[… “News in 1973” continued from Part I]
Whilst the world’s major superpowers were heavily engaged in fighting the ‘cold war’, Britain was in conflict with Iceland over….. erm…. fish.
In a repeated series of confrontations about trawling rights around Iceland which the tabloid press dubbed “The Cod Wars“.
In 1972, Iceland made a unilateral decision to extend its territorial fishing waters. It then decided to police its new plan with its coastguards who – in a show of not inconsiderable warmongering – actually started cutting the nets of British trawlers fishing the new ‘restricted’ area.
Britain immediately retaliated by sending in Royal Navy warships to act as a – somewhat heavy-handed – deterrent. Despite this, conflicts continued, usually involving Icelandic coastguard vessels and British trawlers ramming one another on the open seas.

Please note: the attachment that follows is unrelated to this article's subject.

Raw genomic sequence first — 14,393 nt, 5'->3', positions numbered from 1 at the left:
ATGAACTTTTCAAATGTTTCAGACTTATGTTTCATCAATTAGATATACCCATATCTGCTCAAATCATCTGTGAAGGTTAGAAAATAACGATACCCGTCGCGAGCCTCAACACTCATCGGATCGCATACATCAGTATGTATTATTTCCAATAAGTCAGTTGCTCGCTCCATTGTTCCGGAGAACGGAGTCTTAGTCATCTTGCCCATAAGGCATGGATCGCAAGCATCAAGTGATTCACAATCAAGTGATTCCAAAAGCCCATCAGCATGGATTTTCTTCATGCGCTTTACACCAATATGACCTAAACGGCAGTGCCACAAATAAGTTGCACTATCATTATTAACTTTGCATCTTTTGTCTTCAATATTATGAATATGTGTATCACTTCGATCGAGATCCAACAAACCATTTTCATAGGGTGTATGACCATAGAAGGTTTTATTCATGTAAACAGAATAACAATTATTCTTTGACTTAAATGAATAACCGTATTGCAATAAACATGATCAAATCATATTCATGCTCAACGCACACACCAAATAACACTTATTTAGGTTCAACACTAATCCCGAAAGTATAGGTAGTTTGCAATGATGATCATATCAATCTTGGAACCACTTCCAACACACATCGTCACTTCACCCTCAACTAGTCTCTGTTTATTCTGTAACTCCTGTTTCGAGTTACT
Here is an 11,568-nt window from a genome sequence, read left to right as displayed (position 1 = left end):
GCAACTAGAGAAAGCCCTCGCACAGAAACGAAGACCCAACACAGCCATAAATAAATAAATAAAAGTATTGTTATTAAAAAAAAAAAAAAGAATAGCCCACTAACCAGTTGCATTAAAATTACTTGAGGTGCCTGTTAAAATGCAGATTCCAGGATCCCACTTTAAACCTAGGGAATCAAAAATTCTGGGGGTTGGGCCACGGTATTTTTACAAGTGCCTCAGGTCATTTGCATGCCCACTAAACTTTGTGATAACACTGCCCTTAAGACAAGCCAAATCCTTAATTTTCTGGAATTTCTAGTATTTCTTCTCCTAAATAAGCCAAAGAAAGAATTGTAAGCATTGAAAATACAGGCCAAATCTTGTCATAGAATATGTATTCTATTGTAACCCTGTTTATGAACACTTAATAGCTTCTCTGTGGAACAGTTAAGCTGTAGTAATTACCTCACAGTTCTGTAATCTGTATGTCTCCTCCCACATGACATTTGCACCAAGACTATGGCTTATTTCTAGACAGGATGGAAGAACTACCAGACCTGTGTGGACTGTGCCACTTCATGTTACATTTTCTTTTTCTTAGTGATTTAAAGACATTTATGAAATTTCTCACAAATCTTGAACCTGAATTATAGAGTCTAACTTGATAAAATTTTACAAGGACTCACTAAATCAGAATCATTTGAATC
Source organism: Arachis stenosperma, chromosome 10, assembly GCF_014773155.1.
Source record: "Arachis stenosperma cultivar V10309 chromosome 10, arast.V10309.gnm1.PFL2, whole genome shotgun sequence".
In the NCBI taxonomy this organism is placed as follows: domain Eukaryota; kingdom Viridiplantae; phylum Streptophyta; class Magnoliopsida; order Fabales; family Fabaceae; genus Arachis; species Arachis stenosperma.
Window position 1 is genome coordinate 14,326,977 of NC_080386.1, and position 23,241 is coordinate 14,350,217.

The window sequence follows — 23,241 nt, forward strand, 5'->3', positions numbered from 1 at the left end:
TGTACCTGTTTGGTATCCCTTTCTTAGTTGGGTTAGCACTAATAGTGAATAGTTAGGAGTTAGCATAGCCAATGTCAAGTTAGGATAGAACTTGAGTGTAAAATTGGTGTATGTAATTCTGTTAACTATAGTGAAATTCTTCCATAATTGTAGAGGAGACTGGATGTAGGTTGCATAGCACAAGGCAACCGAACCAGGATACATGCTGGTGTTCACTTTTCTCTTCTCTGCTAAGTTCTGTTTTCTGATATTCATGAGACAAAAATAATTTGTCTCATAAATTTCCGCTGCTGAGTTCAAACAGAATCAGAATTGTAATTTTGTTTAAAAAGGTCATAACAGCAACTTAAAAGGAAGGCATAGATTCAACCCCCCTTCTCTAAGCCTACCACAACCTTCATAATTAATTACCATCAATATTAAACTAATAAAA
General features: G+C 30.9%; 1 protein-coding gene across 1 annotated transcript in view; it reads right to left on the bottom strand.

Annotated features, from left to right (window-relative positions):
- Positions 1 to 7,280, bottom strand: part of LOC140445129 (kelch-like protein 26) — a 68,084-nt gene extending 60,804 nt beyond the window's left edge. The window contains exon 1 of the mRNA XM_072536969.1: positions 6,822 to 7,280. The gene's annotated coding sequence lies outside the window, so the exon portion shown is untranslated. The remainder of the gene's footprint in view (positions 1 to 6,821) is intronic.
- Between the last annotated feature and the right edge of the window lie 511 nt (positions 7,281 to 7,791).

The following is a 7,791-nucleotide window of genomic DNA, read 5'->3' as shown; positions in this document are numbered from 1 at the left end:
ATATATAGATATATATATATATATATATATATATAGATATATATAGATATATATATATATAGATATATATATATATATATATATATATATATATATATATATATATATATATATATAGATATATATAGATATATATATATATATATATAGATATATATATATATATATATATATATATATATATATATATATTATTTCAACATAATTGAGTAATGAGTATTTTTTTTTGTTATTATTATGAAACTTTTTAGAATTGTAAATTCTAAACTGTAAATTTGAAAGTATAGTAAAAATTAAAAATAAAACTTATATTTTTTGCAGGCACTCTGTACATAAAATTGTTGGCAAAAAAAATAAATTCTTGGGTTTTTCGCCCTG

It sounds like a very bad comedy script doesn’t it, but it was a conflict with roots as far back as 1958. No complete compromise was reached between the two nations until 1976, and, even then, not fully ratified until 1994.
The 1973 conflict did not end until the 8th November, when a temporary agreement was reached whereby Britain would reluctantly accept the new annexation of the sea waters around Iceland, but only in return for permission to catch 150,000 tons of fish there, per year for the next two years. (No prizes for guessing when the next set of conflicts kicked off)
The USA fights wars to protect its gasoline needs. The UK fights wars to ensure a weekly supply of fish & chips on its dinner tables!
[“News in 1973” continues in Part III…]